The Freedom Online Coalition is made up of members from Africa, Europe, Asia, North America and the Caribbean. The coalition was formed after the first Freedom Online Conference at the Hague in December 2011. Member countries collaborate to further freedom of expression online. This includes creating a framework which holds internet users responsible for their online interactions. The second conference was held in Nairobi between the 6th and 7th September. Discussions were held between different stakeholders including the government, civil society organizations, representatives from the ICT industry and bloggers. The voice of Africa has largely been absent from the discussion on freedom of expression online. This is mainly because not many Africans have access to the internet in the first place. It is to be noted that the African countries which are involved in this discussion have only recently become aware of the potential presented by online platforms.
Mr Berger from UNESCO stated that the organization was committed to promoting online freedom of expression as a global responsibility. The message was reiterated throughout the conference with delegates affirming that unrestricted internet access is part of the citizen’s rights. There was also a call to protect cyber-activist from repressive governments. This included recommendations to increase online privacy and set measures to allow for anonymity. According to delegates, governments are under-performing in the area of online privacy. Countries should be accountable for the potential harm on an open internet.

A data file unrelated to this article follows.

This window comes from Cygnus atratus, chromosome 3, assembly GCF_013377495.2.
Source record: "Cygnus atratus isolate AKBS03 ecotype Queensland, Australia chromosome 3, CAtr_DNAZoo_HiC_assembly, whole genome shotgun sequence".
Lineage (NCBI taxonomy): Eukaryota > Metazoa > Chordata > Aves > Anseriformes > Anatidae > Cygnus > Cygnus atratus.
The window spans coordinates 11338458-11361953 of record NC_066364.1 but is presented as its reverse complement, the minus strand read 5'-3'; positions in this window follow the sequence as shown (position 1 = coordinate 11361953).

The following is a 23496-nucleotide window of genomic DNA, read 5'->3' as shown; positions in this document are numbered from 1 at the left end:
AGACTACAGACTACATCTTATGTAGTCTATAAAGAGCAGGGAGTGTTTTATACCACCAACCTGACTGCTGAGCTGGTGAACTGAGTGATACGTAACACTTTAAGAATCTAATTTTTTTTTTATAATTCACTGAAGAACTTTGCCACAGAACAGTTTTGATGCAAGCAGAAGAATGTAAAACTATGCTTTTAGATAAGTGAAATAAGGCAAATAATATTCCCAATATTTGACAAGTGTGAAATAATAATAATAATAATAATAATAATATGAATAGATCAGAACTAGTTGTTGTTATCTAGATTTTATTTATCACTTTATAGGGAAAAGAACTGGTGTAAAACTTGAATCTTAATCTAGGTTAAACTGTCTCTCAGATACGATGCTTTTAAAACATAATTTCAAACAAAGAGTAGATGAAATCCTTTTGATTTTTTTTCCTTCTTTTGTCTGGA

Emphasis was placed on corporate responsibility for the an open internet. This was as a result of the observation that we can’t always rely on the government to protect our rights as they are part of the problem. It is to be noted that there are ways of reconciling without necessarily shutting down whole online platforms. As expressed by delegates, misuse of online platforms is not the result of access to the internet, rather it is caused by underlying personal problems. The right to access of the internet is constantly under debate. This has prompted some states to create nationwide firewalls to isolate their citizens from the global internet. Concern was also raised on the WCIT (World Conference on Internet Telecommunications) agenda, where a proposal is to be made allowing governments to curb information that is deemed as ‘sensitive’.
The next conference will be hosted in Tunisia notable for having abolished the Ammar 404, a law which allowed the government to censor online communication.